SEC Charges 22 Unregistered Broker-Dealers-Going Public Attorneys

Unregistered Brokers Charged

The Securities and Exchange Commission (SEC) Division of Enforcement is pursuing unregistered broker-dealer activity which runs rampant in the penny stock markets.  With a reduction of the number of small broker-dealers, there have been limited sources of capital available to small business issuers. As such, many have turned to finders and intermediaries. Recent enforcement actions demonstrate there are serious consequences for those who engage in unregistered broker-dealer activity. We expect the regulatory focus on unregistered broker-dealer activity to increase with the use of general solicitation and general advertising in Accredited Crowdfunding Offerings under Rule 506(c) offerings and Regulation A+. 

 On March 26, 2015, the Securities and Exchange Commission (SEC) charged nearly two dozen companies and individuals who regularly bought and sold securities on behalf of Global Fixed Income LLC without registering with the SEC as a broker-dealer as required under the federal securities laws.

The broker-dealer registration provisions of the securities laws ensure the protection of customers by requiring firms to undergo periodic inspections by the SEC and maintain books and records for their securities transactions.  A SEC investigation found that Global Fixed Income LLC, which was primarily in the business of purchasing investment grade corporate bonds, entered into agreements with third parties that acted as unregistered broker-dealers on its behalf and bought billions of dollars’ worth of newly issued bonds causing Global Fixed Income’s allocation in the bond offerings to increase.

Because the offerings were often oversubscribed, Global Fixed Income was generally able to sell or “flip” the bonds within a few days for a small profit, compared to the dollar value of the trade and then split profits with the third-party participants.

Global Fixed Income and its owner Charles Perlitz Kempf, who arranged the deals, agreed to settle the SEC’s charges along with 21 third-party participants.  They must collectively pay nearly $5 million in disgorgement of profits plus approximately $1 million in penalties.

“Global Fixed Income essentially hired firms to act as brokers on its behalf and purchase billions of dollars of newly issued bonds to increase profitability in the bond market, yet none of the firms or their employees were registered to legally act as brokers,” said Michele W. Layne, Director of the SEC’s Los Angeles Regional Office.

According to the SEC’s orders instituting settled administrative proceedings, the misconduct occurred from July 2009 to June 2012.  The order finds that Global Fixed Income and Kempf caused violations of Section 15(a)(1) of the Securities Exchange Act of 1934, and Kempf willfully aided and abetted violations of Section 15(a)(1).  The third-party participants committed violations of Section 15(a)(1) and include the following nine companies and 12 individuals:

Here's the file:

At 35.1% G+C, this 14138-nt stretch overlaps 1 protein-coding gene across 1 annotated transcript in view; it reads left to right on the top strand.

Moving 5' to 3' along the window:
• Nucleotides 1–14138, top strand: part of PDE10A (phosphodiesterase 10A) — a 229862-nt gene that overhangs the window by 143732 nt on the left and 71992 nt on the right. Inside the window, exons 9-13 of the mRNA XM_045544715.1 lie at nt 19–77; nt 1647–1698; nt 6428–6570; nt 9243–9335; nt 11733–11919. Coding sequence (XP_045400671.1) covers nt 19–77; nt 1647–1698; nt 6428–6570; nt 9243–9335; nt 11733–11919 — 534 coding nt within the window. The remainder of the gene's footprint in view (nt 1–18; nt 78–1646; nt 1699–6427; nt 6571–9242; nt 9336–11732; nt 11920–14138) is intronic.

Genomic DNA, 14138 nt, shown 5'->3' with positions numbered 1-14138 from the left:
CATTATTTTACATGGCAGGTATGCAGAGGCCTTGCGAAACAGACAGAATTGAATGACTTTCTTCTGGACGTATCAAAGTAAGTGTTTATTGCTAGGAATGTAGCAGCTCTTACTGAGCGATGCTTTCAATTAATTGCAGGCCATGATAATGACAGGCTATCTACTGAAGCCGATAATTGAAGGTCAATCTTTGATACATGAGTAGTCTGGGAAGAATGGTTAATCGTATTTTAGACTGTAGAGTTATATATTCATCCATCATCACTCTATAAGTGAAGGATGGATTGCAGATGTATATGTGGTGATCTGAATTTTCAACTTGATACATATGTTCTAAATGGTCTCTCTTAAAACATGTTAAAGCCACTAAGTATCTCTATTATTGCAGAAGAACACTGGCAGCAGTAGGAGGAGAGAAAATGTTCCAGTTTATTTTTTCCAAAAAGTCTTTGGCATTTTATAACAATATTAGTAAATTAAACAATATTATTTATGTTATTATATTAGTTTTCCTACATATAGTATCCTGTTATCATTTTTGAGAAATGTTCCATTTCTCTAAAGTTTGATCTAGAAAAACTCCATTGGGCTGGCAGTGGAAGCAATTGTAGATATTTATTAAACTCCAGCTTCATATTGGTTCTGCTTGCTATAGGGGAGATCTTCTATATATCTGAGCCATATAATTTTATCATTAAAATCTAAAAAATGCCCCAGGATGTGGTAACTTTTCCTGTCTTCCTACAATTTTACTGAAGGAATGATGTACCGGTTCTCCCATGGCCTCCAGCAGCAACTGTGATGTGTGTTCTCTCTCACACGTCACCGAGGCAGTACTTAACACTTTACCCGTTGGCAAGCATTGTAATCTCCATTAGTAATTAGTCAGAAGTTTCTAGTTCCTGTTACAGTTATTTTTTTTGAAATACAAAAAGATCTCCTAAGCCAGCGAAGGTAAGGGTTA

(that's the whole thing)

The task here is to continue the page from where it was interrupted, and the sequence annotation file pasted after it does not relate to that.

• AGS Capital Group, which is based in Florida, and its owner Allen Gabriel Silberstein of Miami.
  • Banes Capital Management, which is based in Tennessee, along with its owner Joel Banes of Memphis and Michael Warner Kochman of Springfield, N.J, an investment adviser at the firm at the time.
  • Big Star Capital, which is based in Florida, and its owner Ryan Patrick McGuinness of Tampa.
  • Esso Ventures, which is based in California, and its owner Mark Leonard Lechler of Pasadena.
  • Etek Investment Management, which is based in New Jersey, and its part-owners Kevin Gregory Haley of Jenkintown, Pa., and David Boyle of Blackwood, N.J.
  • Finmark Resources, which is based in New Jersey, and its owner Peter Eric Baker of New Jersey.
  • Parker Paschal & Company, which is based in Louisville, and its owner Andrew Parker Shook of Louisville.
  • PMK Capital Management, which is based in Florida, and its majority owner Roger Kumar Jr. of Ocean Ridge, Fla.
  • RLJ Fixed Income, which is based in Bethesda, Md., and its Vice President Corey Antwuan Printup.
  • Joseph Michael Araiz of New York City, a former owner and CEO of an investment adviser that is no longer in business.

Global Fixed Income, Kempf, and the third-party participants consented to the orders without admitting or denying the findings.  In addition to the disgorgement amounts set forth in the orders, Global Fixed Income agreed to pay a $500,000 penalty, each corporate participant agreed to pay a $50,000 penalty, and each individual participant agreed to pay a $5,000 penalty.  The SEC’s order suspends Kempf from associating with a registered entity or participating in a penny stock offering for 12 months.

For further information about SEC’s broker-dealer registration requirements, please contact Brenda Hamilton, Securities Attorney at 101 Plaza Real S, Suite 202 N, Boca Raton, Florida,(561) 416-8956, by email at [email protected] or visit  This securities law blog post is provided as a general informational service to clients and friends of Hamilton & Associates Law Group and should not be construed as, and does not constitute legal advice on any specific matter, nor does this message create an attorney-client relationship.  Please note that the prior results discussed herein do not guarantee similar outcomes.

Hamilton & Associates | Securities Lawyers
Brenda Hamilton, Securities Attorney
101 Plaza Real South, Suite 202 North
Boca Raton, Florida 33432
Telephone: (561) 416-8956
Facsimile: (561) 416-2855